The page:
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Belarus – the territory of freedom of conscience

In his address at the All-Belarusian People's Assembly, the Head of State noted the sustainable inter-faith peace in Belarus, the absence of religious conflicts, the availability of churches, and freedom of religion.

Religious tolerance of Belarusians is the national brand of the country, the basis of which had evolved over centuries and was developed through policy of the modern Belarusian state. The country has built a configuration of state-confessional relations that has no ground for competition, discrimination or discord.

The modern confessional structure of Belarusian society is stable and has not undergone substantial change over the past five-ten years. The ongoing inter-faith relations in the Republic of Belarus are of sustainable character.

The proof of this is the outcomes of a sociological survey held on the eve of the All-Belarusian People's Assembly by the Social and Humanitarian Research Centre of the Belarus State Economic University on demand of the Belarusian Institute of Strategic Research (total sampling was 1500 respondents, the error does not exceed 5%).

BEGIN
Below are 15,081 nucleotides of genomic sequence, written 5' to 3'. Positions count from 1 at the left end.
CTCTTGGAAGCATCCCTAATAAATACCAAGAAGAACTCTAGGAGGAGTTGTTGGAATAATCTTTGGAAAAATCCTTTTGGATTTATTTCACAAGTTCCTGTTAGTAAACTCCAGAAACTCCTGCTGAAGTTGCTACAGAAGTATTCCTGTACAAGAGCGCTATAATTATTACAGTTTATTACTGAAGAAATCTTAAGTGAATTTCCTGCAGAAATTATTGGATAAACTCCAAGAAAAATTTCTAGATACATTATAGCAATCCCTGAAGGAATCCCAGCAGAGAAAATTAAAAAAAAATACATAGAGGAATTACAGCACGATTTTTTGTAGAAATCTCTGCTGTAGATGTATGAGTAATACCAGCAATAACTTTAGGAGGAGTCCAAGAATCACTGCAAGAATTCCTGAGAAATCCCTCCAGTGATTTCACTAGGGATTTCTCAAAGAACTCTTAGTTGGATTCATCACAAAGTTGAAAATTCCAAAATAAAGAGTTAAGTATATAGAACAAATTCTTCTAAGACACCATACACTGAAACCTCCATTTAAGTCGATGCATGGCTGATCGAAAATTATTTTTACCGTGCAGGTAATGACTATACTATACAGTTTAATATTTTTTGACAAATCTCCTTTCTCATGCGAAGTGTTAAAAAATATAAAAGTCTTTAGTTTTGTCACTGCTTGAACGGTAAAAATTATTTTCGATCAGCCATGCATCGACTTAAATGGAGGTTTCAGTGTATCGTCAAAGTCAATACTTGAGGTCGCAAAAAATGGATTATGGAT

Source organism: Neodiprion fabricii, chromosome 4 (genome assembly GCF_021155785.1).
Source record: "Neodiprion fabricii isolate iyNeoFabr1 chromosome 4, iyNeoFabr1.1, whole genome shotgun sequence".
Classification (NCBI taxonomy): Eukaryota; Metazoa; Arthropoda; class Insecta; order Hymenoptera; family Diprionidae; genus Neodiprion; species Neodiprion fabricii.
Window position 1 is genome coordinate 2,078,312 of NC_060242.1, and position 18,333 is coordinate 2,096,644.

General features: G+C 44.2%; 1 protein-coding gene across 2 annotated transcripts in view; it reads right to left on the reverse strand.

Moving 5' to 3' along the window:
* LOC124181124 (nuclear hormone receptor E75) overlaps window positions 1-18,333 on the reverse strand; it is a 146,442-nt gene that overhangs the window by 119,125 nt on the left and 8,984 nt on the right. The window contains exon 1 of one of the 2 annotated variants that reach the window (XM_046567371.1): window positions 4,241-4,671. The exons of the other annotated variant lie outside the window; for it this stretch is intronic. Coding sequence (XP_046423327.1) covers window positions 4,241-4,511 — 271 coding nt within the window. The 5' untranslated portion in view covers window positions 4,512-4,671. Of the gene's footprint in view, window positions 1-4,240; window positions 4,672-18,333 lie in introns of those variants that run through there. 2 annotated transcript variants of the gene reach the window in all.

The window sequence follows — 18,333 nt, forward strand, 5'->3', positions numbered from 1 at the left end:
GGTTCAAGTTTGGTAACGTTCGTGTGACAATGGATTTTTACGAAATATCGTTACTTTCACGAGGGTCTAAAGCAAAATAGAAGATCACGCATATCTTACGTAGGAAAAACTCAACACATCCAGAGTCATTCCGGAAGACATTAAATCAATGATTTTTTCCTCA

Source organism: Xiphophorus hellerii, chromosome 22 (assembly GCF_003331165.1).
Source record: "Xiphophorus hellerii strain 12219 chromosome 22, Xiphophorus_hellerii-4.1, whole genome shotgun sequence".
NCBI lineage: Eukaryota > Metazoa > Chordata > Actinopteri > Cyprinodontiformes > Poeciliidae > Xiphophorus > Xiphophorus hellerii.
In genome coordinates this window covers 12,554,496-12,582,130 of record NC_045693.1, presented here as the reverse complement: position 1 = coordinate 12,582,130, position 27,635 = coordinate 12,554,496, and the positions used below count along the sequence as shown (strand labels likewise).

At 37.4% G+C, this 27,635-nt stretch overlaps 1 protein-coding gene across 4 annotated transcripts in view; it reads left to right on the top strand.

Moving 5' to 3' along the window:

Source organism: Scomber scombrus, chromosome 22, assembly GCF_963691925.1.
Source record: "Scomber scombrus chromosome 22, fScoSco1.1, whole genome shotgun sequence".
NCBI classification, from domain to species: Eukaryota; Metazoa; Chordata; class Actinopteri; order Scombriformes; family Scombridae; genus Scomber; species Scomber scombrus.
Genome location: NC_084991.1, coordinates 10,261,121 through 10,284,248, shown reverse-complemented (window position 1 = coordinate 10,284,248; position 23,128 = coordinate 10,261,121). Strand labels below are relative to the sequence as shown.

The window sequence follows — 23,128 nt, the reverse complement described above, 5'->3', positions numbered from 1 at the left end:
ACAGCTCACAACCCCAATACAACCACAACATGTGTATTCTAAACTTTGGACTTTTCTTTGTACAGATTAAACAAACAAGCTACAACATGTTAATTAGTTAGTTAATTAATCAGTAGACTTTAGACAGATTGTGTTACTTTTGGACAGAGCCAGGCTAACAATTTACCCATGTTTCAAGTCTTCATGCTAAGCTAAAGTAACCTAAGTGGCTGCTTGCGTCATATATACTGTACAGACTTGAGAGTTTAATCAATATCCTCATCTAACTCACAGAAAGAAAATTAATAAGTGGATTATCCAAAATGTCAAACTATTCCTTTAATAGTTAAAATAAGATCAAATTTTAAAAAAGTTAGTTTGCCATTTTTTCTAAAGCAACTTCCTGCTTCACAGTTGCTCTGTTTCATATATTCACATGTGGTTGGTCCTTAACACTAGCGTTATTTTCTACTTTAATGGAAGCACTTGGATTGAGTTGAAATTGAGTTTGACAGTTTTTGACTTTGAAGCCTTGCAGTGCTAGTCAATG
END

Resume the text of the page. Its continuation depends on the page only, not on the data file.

Based on the said survey, the vast majority of people (over 70% of citizens) remain unconcerned and feels safe from the risk of harassment due to religious beliefs or ethnic discrimination.

The adoption of the 2002 Law of the Republic of Belarus on Freedom of Conscience and Religious Associations marked the start for the new era in religious and worldview spheres. It has to do with the fact that freedom of conscience is a broader concept than freedom of religion, since it comprises the freedom to choose not only a particular religion (faith), but also a non-religious, atheistic worldview.

Even during pandemic, we are free to attend the preserved and restored numerous churches throughout Belarus which used to belong to different faiths at different times. Smooth neighborhood of a synagogue, an Orthodox and a Catholic church on the same square is common for almost any Belarusian city.

The constructive activity of the church has always been supported by the State. As known, religious associations in the Republic of Belarus are exempted from property tax and land tax, the state assists in restoring churches and places of worship.

The Church has great experience working with the most vulnerable segments of the population, high level of trust within the community, and a significant volunteering potential. The idea of social service is closer than any other to the idea of a social state.